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I Wake Up in Middle-of-Night Terror

next to the warm sleeping body of my lover

yet alone in the conviction that I am in a prison cell

shut away, suddenly, from all that makes my life.

I sense the great weight of the prison

pressing down on the little box of room I lie in

alone --- forgotten.

How often do women awake

In the prison of marriage.

of solitary motherhood,

alone and forgotten

of exhaustion from meaningless work,

of self-despising learned early, of advancing age

alone and forgotten.

How many women lie awake at this moment

struggling as I do against despair

knowing the morning will crush us once again

under the futility of our lives.

And how short a step it is

-- for us to the more obvious imprisonment

of bars and concrete

where our sisters lie

alone --- forgotten.

See now, in this middle of night emptiness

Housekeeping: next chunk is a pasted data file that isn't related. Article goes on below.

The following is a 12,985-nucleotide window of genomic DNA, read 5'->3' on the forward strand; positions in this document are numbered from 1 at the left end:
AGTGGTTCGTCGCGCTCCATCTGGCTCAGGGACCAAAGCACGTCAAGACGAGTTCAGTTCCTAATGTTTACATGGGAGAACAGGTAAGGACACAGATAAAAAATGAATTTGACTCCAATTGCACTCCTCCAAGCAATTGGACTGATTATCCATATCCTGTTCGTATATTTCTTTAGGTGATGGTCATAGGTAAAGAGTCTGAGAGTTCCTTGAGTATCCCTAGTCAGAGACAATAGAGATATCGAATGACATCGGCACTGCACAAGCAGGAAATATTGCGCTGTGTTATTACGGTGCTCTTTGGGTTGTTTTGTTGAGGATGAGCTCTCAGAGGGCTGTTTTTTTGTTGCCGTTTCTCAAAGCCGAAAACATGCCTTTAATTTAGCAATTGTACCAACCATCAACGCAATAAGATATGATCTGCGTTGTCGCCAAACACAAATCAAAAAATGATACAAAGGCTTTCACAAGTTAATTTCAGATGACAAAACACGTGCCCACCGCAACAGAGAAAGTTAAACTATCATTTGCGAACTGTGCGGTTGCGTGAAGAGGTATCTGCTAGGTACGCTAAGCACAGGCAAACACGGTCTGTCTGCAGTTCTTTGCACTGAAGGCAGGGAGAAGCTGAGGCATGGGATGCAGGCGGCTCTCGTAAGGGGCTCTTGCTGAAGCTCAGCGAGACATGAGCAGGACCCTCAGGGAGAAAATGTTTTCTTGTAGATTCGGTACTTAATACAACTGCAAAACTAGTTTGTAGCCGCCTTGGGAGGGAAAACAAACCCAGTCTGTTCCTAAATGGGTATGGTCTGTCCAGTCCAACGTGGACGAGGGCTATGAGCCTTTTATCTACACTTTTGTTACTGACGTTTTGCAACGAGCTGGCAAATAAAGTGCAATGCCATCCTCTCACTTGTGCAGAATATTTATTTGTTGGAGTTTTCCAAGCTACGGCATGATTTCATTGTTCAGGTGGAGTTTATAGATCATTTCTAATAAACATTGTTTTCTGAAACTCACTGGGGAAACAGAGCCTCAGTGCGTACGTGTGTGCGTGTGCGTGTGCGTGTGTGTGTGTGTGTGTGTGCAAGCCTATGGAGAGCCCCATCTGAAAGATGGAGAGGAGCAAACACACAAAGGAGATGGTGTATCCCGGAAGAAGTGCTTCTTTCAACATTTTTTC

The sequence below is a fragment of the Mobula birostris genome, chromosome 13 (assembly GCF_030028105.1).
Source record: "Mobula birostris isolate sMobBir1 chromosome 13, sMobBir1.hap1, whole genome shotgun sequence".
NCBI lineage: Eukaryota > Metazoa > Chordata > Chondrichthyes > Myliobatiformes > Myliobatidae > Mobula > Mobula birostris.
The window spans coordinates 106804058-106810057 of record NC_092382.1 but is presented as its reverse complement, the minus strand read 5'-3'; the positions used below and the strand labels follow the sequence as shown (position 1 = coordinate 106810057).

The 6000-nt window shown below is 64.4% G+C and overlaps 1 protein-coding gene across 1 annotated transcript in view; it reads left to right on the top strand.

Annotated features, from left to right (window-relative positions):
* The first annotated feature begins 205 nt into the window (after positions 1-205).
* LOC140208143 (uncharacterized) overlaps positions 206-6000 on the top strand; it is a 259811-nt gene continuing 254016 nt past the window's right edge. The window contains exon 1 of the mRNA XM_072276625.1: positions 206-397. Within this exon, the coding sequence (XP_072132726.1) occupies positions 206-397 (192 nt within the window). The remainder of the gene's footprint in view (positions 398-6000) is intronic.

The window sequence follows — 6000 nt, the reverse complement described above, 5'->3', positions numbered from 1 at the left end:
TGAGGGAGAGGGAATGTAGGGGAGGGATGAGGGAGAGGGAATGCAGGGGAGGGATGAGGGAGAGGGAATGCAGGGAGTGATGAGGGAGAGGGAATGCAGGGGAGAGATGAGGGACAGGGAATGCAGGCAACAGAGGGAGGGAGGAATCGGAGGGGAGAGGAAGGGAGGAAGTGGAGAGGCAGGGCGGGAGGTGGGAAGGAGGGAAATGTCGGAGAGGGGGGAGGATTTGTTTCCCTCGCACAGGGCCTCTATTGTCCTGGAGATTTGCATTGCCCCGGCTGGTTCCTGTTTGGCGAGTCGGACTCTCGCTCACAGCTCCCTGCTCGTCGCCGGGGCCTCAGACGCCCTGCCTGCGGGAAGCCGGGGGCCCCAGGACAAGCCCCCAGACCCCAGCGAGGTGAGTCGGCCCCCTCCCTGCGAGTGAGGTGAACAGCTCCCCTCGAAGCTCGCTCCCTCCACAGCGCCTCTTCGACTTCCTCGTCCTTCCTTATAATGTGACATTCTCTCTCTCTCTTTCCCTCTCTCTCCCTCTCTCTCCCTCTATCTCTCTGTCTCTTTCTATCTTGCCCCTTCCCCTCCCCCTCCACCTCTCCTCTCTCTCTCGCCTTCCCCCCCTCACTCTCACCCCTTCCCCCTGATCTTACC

how little it matters

whether we wear a convict's ill made cotton dress

or a velvet pantsuit -

We are possessions to be bought and sold,

We are children to be curbed and patronized,

We are bodies to be coveted, seized, and rejected

when our breasts begin to sag.

We are dummies to be laughed at.

I sense the great weight of the society

pressing down on the little box of room I lie in

alone forgotten

like my sisters in prison.

If you hear me


how the bomb of human dignity

could be planted outside your cell

how its explosion could shake

the foundations of our jail

and might burst open the door that separates you

how we might struggle together to be free.

Erika Huggins
Reprinted from: Justice Watch

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